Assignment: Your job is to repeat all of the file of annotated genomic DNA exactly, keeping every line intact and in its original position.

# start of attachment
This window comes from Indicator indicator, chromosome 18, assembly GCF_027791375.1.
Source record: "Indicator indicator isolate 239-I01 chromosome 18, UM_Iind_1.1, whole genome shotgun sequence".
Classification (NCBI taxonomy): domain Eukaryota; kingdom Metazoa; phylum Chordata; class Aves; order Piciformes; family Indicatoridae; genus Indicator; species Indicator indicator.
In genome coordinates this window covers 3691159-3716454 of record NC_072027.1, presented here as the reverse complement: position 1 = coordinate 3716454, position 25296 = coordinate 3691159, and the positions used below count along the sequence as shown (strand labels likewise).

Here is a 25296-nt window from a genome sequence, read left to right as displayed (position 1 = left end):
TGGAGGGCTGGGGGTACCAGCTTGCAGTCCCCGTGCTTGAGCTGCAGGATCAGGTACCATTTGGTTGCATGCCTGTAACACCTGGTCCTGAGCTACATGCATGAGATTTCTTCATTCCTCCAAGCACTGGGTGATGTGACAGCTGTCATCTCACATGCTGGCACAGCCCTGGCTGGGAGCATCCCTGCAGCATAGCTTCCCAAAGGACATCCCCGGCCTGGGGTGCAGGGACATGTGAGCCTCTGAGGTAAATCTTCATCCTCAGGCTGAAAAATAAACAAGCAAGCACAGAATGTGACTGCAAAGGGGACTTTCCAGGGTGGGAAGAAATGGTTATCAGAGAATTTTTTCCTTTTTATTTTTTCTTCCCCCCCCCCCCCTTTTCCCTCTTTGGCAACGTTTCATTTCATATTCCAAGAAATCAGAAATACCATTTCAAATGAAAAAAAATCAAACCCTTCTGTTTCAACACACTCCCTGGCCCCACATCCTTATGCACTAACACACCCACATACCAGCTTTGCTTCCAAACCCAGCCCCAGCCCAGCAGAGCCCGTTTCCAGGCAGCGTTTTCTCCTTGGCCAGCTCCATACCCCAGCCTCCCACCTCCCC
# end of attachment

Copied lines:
This window comes from Indicator indicator, chromosome 18, assembly GCF_027791375.1.
Source record: "Indicator indicator isolate 239-I01 chromosome 18, UM_Iind_1.1, whole genome shotgun sequence".
Classification (NCBI taxonomy): domain Eukaryota; kingdom Metazoa; phylum Chordata; class Aves; order Piciformes; family Indicatoridae; genus Indicator; species Indicator indicator.
In genome coordinates this window covers 3691159-3716454 of record NC_072027.1, presented here as the reverse complement: position 1 = coordinate 3716454, position 25296 = coordinate 3691159, and the positions used below count along the sequence as shown (strand labels likewise).

Here is a 25296-nt window from a genome sequence, read left to right as displayed (position 1 = left end):
TGGAGGGCTGGGGGTACCAGCTTGCAGTCCCCGTGCTTGAGCTGCAGGATCAGGTACCATTTGGTTGCATGCCTGTAACACCTGGTCCTGAGCTACATGCATGAGATTTCTTCATTCCTCCAAGCACTGGGTGATGTGACAGCTGTCATCTCACATGCTGGCACAGCCCTGGCTGGGAGCATCCCTGCAGCATAGCTTCCCAAAGGACATCCCCGGCCTGGGGTGCAGGGACATGTGAGCCTCTGAGGTAAATCTTCATCCTCAGGCTGAAAAATAAACAAGCAAGCACAGAATGTGACTGCAAAGGGGACTTTCCAGGGTGGGAAGAAATGGTTATCAGAGAATTTTTTCCTTTTTATTTTTTCTTCCCCCCCCCCCCCTTTTCCCTCTTTGGCAACGTTTCATTTCATATTCCAAGAAATCAGAAATACCATTTCAAATGAAAAAAAATCAAACCCTTCTGTTTCAACACACTCCCTGGCCCCACATCCTTATGCACTAACACACCCACATACCAGCTTTGCTTCCAAACCCAGCCCCAGCCCAGCAGAGCCCGTTTCCAGGCAGCGTTTTCTCCTTGGCCAGCTCCATACCCCAGCCTCCCACCTCCCC